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I would like to geotag my photos taking on a Canon EOS Rebel T4i. However, I would like to avoid paying $300+ for the Canon GPS receiver, so I thought maybe I would use an Arduino and a GPS module (eg. u-blox GPS) to built my own receiver. Ideally, I would like to mount this on the hot-shoe, and have the camera get the GPS data automatically for every photo.

I have experience working with Arduino and GPS hooked up to it; however, I don't know how to interface it with a Canon Rebel or if it's even possible to do it. Anyone know if this can be done?

FYI, currently I am using a Canon EOS Rebel T4i, but plan on upgrading to 80D/T7i/M5 or equivalent in the future.

  • There is no possible way you will come out ahead when you factor in the time it takes to build and debug such a device. – whatsisname Jun 17 '18 at 5:31
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    @whatsisname - some people have more free time then they have expendable funds. Some people also like making a point, in this case, the point of companies charging 300$ for something that should cost 15$. – nbubis Jun 17 '18 at 10:25
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    I am not trying to 'come out ahead' other than cost when wanting to do this. I like playing with arduino, and GPS data for me is a nice to have, rather than need. So if this isn't possible, I would rather go without GPS than pay $300. – E.L. Jun 18 '18 at 11:53
  • One would hope that you wouldn't have to use an Arduino at all, as there is a standard serial protocol to attach a GPS receiver to another device -- but it doesn't seem that Canon uses that standard protocol. You may be faced with having to reverse engineer the protocol they do use. It looks like most people just use a gps logger and add merge the geo data with the pictures on a computer. – David Rouse Jun 18 '18 at 12:53
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I run an app on my phone that logs GPS positions and use the exif time stamps on the images to sync later on a PC with a script that writes the GPS coordinates to the image files.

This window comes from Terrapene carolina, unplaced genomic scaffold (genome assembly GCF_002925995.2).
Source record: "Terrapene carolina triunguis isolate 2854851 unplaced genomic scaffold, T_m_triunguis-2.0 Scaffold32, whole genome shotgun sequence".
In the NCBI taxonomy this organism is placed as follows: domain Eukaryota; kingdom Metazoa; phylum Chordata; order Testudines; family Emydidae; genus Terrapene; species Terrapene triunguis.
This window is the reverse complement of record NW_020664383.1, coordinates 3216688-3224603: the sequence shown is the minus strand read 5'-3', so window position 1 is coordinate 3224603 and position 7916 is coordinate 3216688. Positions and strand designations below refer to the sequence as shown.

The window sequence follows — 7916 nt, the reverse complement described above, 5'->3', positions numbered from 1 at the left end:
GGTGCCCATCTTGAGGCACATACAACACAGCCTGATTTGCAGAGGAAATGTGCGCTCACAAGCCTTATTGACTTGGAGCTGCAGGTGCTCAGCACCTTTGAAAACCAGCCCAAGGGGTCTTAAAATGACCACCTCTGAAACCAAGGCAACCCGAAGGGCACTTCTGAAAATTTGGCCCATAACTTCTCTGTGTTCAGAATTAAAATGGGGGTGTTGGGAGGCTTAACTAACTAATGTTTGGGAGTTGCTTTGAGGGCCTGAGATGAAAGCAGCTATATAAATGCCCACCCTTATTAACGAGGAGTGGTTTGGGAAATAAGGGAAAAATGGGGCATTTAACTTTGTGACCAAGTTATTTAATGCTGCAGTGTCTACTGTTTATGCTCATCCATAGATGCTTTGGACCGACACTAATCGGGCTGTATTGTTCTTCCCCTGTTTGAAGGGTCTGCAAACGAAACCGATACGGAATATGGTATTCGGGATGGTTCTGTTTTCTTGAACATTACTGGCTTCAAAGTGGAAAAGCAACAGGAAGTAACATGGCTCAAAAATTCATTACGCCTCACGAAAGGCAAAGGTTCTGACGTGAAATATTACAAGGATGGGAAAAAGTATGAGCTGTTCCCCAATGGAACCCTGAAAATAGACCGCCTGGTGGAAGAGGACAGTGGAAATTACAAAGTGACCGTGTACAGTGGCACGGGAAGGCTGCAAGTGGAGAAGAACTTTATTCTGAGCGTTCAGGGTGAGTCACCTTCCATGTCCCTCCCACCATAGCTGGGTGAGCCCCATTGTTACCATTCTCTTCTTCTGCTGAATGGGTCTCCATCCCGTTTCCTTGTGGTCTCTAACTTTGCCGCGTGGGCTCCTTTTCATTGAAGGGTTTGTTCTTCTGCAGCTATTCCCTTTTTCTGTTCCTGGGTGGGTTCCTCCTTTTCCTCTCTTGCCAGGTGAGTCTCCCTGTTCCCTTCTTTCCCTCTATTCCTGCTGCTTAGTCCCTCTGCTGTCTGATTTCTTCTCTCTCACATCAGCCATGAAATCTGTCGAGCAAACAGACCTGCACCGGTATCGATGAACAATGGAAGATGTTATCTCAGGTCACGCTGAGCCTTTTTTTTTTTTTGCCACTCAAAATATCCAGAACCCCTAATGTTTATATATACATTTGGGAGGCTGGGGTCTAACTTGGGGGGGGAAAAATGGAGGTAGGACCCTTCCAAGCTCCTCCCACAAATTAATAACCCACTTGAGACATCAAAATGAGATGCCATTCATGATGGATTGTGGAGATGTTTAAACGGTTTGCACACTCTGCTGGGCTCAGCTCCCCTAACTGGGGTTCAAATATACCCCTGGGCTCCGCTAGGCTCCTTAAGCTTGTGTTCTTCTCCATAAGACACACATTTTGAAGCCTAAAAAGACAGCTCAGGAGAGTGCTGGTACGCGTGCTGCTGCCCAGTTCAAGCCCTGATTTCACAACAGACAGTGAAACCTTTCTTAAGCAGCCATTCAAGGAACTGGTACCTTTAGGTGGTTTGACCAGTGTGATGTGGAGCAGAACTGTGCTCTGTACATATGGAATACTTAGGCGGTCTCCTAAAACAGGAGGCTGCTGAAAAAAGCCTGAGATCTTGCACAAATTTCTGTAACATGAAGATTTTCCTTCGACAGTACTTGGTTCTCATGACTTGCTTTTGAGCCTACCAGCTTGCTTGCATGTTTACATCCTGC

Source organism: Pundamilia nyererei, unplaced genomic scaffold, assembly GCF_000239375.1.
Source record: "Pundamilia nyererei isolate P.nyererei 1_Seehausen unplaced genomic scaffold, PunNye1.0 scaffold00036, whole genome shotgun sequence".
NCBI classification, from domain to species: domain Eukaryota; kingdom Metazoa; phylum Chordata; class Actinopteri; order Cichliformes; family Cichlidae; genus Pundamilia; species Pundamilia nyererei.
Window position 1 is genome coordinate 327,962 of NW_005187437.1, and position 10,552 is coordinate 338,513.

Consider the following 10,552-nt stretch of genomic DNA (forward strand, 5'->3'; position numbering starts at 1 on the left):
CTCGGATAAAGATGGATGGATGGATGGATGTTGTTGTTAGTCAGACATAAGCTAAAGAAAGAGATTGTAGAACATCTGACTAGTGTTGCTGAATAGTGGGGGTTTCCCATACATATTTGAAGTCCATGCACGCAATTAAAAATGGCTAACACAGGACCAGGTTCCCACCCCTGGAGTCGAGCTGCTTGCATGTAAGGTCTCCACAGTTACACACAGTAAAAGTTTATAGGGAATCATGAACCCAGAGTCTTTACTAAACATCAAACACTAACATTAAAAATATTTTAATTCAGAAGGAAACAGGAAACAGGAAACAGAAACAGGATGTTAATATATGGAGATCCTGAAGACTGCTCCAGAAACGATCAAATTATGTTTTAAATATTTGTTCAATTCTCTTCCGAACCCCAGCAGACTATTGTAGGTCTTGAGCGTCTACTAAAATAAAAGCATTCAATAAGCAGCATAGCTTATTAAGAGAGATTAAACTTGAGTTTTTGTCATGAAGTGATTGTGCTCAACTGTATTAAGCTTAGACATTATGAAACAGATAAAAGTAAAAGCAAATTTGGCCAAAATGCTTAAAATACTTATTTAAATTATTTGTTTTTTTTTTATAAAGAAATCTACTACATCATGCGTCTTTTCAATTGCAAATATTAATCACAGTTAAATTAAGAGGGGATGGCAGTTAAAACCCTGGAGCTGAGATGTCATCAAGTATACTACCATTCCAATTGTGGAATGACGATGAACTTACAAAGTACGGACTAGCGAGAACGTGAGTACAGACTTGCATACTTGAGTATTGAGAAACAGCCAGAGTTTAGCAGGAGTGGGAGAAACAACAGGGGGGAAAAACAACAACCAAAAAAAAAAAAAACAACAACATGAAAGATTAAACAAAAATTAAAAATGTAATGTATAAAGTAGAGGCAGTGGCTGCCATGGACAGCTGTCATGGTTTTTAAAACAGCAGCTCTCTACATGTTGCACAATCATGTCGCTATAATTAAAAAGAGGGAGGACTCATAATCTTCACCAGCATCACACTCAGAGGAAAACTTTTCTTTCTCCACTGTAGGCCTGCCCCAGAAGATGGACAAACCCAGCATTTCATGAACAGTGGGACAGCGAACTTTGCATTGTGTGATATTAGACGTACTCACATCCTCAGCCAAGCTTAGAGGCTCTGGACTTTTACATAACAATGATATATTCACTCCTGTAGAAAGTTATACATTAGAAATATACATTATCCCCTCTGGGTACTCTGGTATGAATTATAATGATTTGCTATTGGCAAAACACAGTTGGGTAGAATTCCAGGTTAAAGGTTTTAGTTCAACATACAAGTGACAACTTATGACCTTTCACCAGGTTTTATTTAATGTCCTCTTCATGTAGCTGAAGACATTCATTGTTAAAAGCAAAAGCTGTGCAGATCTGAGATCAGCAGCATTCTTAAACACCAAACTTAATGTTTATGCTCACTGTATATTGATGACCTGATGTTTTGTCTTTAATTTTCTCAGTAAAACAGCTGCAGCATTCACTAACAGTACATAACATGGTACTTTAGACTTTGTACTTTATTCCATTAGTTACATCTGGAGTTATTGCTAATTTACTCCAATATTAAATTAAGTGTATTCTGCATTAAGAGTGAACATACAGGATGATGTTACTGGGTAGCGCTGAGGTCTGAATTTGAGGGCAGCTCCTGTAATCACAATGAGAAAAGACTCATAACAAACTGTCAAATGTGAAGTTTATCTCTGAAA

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    This is a working solution but does not answer the question, which is valid on its own and deserves an answer for people who come here in search for a similar solution. – pipe Jun 17 '18 at 11:19
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    @pipe yes I agree. I put it in as an answer because it's more that than it is a comment. It's a handy fallback for anyone facing the problem of Geo tagging who isn't an electronics enthusiast. – user16259 Jun 17 '18 at 15:00
  • If this qustion had included the actual script then I'd say it's an answer. As it is now I feel that it's a comment. – Andreas Aug 3 '18 at 9:33
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There's no standard way to communicate the GPS data. But, there is an easy way to keep your GPS in sync with each shot you take.

The center pin on the hotshoe and the sides of the shoe are connected to a normally-open switch that closes when the shutter is pressed — at least, for any ISO standard hotshoe. You can use that.

In fact, see this post over on Electronic Stack Exchange, with some suggested circuits, including protection against overvoltage — there won't (or shouldn't, on a normal camera) be anything coming from the camera but you may want to protect against what you might put in. (For modern cameras, < 6V should be fine, and more is probably okay, but… better safe than out a camera.)

If it's okay for your device to just keep running and keep a trace of your position, you don't even need that — keep the log and synchronize later. This will take more battery than waking up, but will be somewhat less complicated in exchange.

  • How does it send the GPS data to the camera? Is that via the hotshoe, or another connection? – vclaw Jun 17 '18 at 9:21
  • It doesn't send the data. It just uses the signal to wake up and record the location. Later, you run a script to synchronizes this record with the photograph timestamps. – mattdm Jun 17 '18 at 12:45
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    How does Canon's GP-E2 write the data? I want to avoid doing any post-processing/syncing work, either with an external circuit or an app on the phone. My biggest road block at this point is writing the Lat/Long/Alt data to the file in-camera. – E.L. Jun 18 '18 at 11:56
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From the couple of Arduino with GPS articles I've seen (Still waiting for my order to arrive from Amazon) you should be able to use the hot-shoe as a switch via a couple of resistors and sense the closure on one of the analog inputs and have the read the GPS when triggered.

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    I think the existing answers already cover this approach. – mattdm Aug 3 '18 at 9:11

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